- What are electromagnetic fields?
- Static and low-frequency fields
- What are static and low-frequency fields?
- Reports & Evaluations
- Radiation protection relating to the expansion of the national grid
- Basics transfer of electrical power
- High-frequency fields
- What are high-frequency fields?
- Applications high-frequency fields
- Radiation protection in mobile communication
- What is mobile communication?
- Reports and evaluations
- What is optical radiation?
- UV radiation
- What is UV radiation?
- Sun but safe!
- Effects of UV radiation
- Protection against UV radiation
- UV index
- Infrared radiation
- What is ionising radiation?
- Radioactivity in the environment
- Where does radioactivity occur in the environment?
- What is the level of natural radiation exposure in Germany?
- Air, soil and water
- Building materials
- Industrial residues (NORM)
- BfS laboratories
- Applications in medicine
- Applications in daily life and in technology
- Radioactive radiation sources in Germany
- Register high-level radioactive radiation sources
- Type approval procedure pursuant to RöV and StrlSchV
- Cabin luggage security checks
- Radioactive materials in watches
- Ionisation smoke detectors (ISM)
- What are the effects of radiation?
- Acute radiation damage
- Effects of selected radioactive materials
- Consequences of a radiation accident
- Cancer and leukaemia
- Genetic radiation effects
- Individual radiosensitivity
- Epidemiology of radiation-induced diseases
- Ionising radiation: positive effects?
- Risk estimation and assessment
- Radiation protection
- Basic informations
- Occupational radiation protection
- Nuclear accident management
- What happens in an emergency?
- Federal and state tasks
- In the event of an emergency
- Measuring networks
- Exercises for emergency situations
- Nuclear accidents
- Defence against nuclear hazards
- Service offers
- Radon measurements
- Incorporation monitoring
- Biological dosimetry
- About us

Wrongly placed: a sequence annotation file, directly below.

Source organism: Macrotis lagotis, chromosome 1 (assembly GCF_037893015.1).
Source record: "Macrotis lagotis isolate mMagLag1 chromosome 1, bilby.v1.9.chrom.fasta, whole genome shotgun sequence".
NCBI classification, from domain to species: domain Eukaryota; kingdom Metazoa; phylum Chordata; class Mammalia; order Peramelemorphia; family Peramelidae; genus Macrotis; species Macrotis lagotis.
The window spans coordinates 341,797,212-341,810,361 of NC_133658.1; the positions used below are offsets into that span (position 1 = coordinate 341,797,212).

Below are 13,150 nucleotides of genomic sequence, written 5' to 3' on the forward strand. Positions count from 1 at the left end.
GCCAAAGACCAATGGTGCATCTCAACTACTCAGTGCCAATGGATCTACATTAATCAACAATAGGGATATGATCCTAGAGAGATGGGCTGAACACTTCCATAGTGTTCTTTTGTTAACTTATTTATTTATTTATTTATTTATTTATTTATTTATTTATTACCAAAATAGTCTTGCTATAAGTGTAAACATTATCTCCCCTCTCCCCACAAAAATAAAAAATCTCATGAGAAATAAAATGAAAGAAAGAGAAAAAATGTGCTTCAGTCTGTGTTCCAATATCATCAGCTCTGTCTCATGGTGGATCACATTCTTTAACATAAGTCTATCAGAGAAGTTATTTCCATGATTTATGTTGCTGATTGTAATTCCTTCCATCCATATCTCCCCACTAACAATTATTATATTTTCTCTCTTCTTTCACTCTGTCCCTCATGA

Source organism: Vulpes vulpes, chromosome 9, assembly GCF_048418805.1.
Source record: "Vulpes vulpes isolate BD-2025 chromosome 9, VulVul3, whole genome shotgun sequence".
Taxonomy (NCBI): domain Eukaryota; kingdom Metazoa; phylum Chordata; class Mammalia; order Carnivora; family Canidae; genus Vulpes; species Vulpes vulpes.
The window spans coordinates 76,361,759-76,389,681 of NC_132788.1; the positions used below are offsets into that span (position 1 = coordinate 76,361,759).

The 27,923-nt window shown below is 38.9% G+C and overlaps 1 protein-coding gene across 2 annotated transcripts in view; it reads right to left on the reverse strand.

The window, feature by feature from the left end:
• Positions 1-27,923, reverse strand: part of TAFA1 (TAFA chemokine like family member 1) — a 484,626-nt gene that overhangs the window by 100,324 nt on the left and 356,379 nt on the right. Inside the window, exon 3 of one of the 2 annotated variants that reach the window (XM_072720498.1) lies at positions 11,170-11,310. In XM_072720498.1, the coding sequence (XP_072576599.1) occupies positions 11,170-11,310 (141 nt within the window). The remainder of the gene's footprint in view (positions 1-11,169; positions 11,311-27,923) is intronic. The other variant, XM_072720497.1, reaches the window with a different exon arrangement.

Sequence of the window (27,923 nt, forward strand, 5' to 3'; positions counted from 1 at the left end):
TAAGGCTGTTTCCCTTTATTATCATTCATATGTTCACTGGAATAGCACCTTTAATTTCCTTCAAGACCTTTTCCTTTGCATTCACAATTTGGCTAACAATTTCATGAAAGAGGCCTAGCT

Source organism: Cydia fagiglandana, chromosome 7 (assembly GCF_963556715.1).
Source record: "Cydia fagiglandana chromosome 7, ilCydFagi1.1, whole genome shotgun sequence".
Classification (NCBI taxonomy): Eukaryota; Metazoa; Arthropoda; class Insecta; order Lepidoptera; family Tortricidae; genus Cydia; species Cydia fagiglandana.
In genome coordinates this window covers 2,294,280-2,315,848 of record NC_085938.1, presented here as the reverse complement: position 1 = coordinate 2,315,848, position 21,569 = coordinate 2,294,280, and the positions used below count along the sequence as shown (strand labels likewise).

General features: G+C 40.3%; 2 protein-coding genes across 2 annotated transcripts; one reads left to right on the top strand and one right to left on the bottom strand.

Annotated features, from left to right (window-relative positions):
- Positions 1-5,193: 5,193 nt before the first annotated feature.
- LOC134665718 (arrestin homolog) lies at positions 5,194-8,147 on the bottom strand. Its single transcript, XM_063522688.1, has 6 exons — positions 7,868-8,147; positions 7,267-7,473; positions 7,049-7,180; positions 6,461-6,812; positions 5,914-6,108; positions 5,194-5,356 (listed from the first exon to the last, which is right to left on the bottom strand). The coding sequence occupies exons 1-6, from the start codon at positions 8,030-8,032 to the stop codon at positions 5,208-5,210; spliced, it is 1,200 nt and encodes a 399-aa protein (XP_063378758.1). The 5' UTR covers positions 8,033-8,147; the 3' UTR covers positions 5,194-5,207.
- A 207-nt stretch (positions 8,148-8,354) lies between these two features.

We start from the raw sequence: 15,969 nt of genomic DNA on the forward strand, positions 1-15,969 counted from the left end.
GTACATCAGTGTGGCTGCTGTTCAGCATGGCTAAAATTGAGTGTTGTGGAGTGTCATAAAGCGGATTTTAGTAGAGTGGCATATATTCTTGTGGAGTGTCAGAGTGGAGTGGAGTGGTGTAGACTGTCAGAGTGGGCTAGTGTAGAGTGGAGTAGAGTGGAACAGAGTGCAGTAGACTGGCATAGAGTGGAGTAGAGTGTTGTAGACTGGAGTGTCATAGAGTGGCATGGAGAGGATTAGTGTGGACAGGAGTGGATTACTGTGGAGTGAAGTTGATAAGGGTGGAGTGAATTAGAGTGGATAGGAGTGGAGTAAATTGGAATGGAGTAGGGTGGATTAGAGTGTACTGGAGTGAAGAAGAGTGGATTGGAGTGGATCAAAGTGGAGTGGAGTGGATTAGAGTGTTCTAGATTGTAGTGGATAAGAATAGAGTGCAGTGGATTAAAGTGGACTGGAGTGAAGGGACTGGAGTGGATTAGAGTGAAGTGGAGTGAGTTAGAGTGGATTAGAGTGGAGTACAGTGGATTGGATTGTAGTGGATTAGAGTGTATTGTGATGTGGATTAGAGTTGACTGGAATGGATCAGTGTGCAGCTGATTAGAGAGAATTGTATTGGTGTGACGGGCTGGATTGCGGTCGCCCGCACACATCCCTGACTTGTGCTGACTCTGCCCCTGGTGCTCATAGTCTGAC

- Science and research
- Research concept
- Scientific collaborations
- EU research framework programme
- BfS research programme
- Third-party funded research
- Departmental research
- Selected research projects
- Selected research results
- Professional opinions
- Laws and regulations
- BfS Topics in the Bundestag
Goettingen Catalogue of Nuclear Law (GAK)
Between 1960 and 1988, Goettingen Catalogue of Nuclear Law (GAK) was published in print as “International Bibliography of Atomic Energy Law” by the Institute for International and European Law Goettingen. Later on it was replaced by a database version which could be accessed free of charge on the internet.
GAK contains bibliographic information on specialist literature and nuclear legislation from countries worldwide as well as international treaties, agreements and other documents issued by international organizations. Over the past decades this collection grew to a final amount of approximately 10,000 articles and 79,000 copies of acts, international treaties and other materials. Between 1988 and 2005 approximately 15,000 documents were added.
Specialized subject classification for nuclear law
GAK provides a specialized subject classification for nuclear law. The classification can be used in various ways, allowing to run searches according to topics and their sub-areas, subject groups of nuclear law (such as radiation protection) or to carry out a search based on country codes.
Comprehensive collection (up to 2005) available on the internet
GAK was developed by the Institute for International and European Law at University of Goettingen. For technical reasons the institute can no longer provide access to GAK and has stopped updating it since July 2005.
As of 2013 GAK is made available on the internet by the Federal Office for Radiation Protection (BfS) in order to provide permanent access to its content.
State of 2017.10.09